Tornado Devastates Dallas Overnight, Leaving Thousands Without Power and Destroying Homes
Tens of thousands of Dallas residents are without power after a devastating tornado and a series of violent thunderstorms tore through the northern region of the Texas city, leaving a path of destruction in its wake.
The twister touched down near University Park at around 9:48 p.m. local time on Sunday, according to the National Weather Service, and remained grounded for 17 miles — leveling homes, businesses and schools in its path.
Its 70 miles per hour winds launched debris at least three miles into the sky, the Washington Post reported.
Thunderstorms that surrounded the tornado brought heavy rain, lightning, and even hail said Oncor, the state's largest utility company.
Images shared on social media showed the ruin left by the twister. Streets were littered with down power lines and trees. Highways saw overturned cars. One Home Depot on Forest Lane was completely leveled.
Upwards of 167,000 electric customers are without power across the state, ABC News reported, with about 65,000 of those within Dallas itself.
"We have pretty extensive damage in one small sector of Dallas," Dallas Director of Emergency Management Rocky Vaz said on Monday's Today. "A lot of rooftops blown away mostly, lot of trees and power lines are down. There's some structures that are totally collapsed."
Vaz's team performed extensive search and rescue operations throughout the evening, and has since opened the Bachman Recreation Center for people in need of shelter.
Warnings had been activated for Dallas residents for upwards of two days, Vaz said.
Luckily, no deaths have yet been reported from the Texas twister (though the same storm system claimed the life of a male in Rogers, Arkansas, 40-29 News reported, when a tree toppled onto a house).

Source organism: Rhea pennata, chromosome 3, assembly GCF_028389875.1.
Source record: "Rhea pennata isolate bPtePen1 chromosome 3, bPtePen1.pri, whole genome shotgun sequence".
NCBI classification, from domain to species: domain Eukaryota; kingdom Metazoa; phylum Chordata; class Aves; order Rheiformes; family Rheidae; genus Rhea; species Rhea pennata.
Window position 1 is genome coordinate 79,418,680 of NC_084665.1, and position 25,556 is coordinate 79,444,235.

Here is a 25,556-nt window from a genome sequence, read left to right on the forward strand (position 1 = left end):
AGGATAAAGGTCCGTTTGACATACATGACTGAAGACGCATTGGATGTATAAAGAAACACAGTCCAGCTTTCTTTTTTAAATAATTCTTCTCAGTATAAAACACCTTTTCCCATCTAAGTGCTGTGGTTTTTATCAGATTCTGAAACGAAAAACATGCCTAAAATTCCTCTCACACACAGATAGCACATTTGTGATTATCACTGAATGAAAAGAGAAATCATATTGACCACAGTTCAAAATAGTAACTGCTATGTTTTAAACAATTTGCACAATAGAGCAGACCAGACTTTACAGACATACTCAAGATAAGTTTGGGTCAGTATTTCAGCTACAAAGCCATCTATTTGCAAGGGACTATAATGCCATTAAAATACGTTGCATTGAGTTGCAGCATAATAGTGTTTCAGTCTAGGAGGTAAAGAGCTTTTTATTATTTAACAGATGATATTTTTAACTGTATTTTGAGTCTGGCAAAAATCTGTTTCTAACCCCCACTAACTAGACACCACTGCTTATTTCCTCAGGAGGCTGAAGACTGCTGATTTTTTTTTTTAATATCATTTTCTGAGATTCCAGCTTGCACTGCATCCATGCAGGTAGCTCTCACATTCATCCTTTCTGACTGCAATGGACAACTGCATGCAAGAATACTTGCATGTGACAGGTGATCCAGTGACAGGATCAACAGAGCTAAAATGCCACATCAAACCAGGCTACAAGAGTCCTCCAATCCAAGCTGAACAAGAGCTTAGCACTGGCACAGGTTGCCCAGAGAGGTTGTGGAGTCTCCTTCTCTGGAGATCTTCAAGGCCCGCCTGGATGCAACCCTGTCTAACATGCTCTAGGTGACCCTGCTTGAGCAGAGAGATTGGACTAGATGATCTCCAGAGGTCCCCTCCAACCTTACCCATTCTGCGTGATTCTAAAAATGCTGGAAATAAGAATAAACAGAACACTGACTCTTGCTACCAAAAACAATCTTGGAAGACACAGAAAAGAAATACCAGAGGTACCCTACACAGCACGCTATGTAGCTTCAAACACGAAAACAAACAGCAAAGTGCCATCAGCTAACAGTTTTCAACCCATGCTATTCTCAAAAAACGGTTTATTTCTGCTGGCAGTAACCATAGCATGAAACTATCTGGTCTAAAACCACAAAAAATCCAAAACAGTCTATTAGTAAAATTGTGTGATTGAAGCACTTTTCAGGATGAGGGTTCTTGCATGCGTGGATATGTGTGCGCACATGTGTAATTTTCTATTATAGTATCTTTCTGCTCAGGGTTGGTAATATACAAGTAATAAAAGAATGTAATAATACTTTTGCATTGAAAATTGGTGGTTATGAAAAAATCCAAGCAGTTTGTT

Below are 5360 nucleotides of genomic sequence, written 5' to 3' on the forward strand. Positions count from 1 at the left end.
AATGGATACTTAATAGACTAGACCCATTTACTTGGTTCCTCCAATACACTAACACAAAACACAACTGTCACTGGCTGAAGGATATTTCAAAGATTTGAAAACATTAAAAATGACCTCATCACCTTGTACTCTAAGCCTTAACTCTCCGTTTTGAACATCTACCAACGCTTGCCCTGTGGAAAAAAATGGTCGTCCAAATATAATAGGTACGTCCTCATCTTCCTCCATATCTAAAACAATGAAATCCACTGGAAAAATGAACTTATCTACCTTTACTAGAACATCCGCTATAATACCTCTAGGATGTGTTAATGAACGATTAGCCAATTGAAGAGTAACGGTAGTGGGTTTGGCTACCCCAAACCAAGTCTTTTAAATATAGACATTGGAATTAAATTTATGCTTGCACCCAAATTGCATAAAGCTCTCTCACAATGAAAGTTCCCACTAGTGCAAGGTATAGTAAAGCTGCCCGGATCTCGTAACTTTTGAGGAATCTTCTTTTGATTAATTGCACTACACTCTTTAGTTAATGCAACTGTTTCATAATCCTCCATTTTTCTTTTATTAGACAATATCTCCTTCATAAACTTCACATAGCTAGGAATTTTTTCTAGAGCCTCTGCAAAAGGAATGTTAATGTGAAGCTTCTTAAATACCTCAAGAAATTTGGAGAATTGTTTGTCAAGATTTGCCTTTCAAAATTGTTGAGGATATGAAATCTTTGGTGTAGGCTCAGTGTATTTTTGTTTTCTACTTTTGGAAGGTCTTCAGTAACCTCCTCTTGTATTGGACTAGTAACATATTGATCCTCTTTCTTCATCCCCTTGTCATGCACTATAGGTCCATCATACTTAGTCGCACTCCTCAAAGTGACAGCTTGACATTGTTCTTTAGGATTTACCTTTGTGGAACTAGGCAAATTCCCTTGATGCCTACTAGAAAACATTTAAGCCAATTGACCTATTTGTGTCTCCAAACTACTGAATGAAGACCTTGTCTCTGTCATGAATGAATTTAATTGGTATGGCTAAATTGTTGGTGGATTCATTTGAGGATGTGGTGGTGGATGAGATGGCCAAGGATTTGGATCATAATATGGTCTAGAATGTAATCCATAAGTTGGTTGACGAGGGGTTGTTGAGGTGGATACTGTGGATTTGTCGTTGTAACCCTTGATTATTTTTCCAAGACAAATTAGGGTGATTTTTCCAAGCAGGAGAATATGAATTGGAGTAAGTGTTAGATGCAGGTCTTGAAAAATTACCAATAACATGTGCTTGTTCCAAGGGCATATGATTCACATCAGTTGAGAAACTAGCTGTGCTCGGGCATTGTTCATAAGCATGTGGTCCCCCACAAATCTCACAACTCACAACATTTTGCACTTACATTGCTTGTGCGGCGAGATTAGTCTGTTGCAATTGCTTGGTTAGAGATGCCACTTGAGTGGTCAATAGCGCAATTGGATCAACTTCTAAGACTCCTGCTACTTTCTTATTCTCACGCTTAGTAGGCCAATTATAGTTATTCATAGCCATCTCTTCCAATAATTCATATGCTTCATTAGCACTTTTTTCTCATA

"We have the saving grace that we have had no casualties," said Vaz, of the Dallas tornado, on Today. "There are only three people that needed to be transported to area hospitals. We have done a complete search of the affected areas. Our search and rescue team have gone door to door. We are pretty confident that nobody is trapped in any of these structures or homes that took damage. As soon as the daylight comes in a few hours, we'll go back and do a full second sweep with more personnel from Dallas Fire and our Dallas P.D."
Dallas is the ninth most-populous city in the United States, and the third in Texas after Houston and San Antonio. An estimated 1,345,047 people lived there in 2018, according to the U.S. Census.
The city has many famous residents, including former President George W. Bush and former First Lady Laura Bush. Both told NBC News in a statement that they were safe after the storm and were "praying for their neighbors."
NHL player Tyler Seguin also shared on social media that he was okay, despite his former home — which is up for sale — being severely damaged during the storm.
"Thanks to everyone reaching out about the news tonight," he wrote on Twitter. "I am safe. Luckily, this is my house for sale and I have moved into a new one. I just left the area and it is an extremely sad sight to see. Prayers to everyone affected by the tornado."
A tornado watch is still in effect for eastern Texas, ABC News reported.
This Story Originally Appeared On People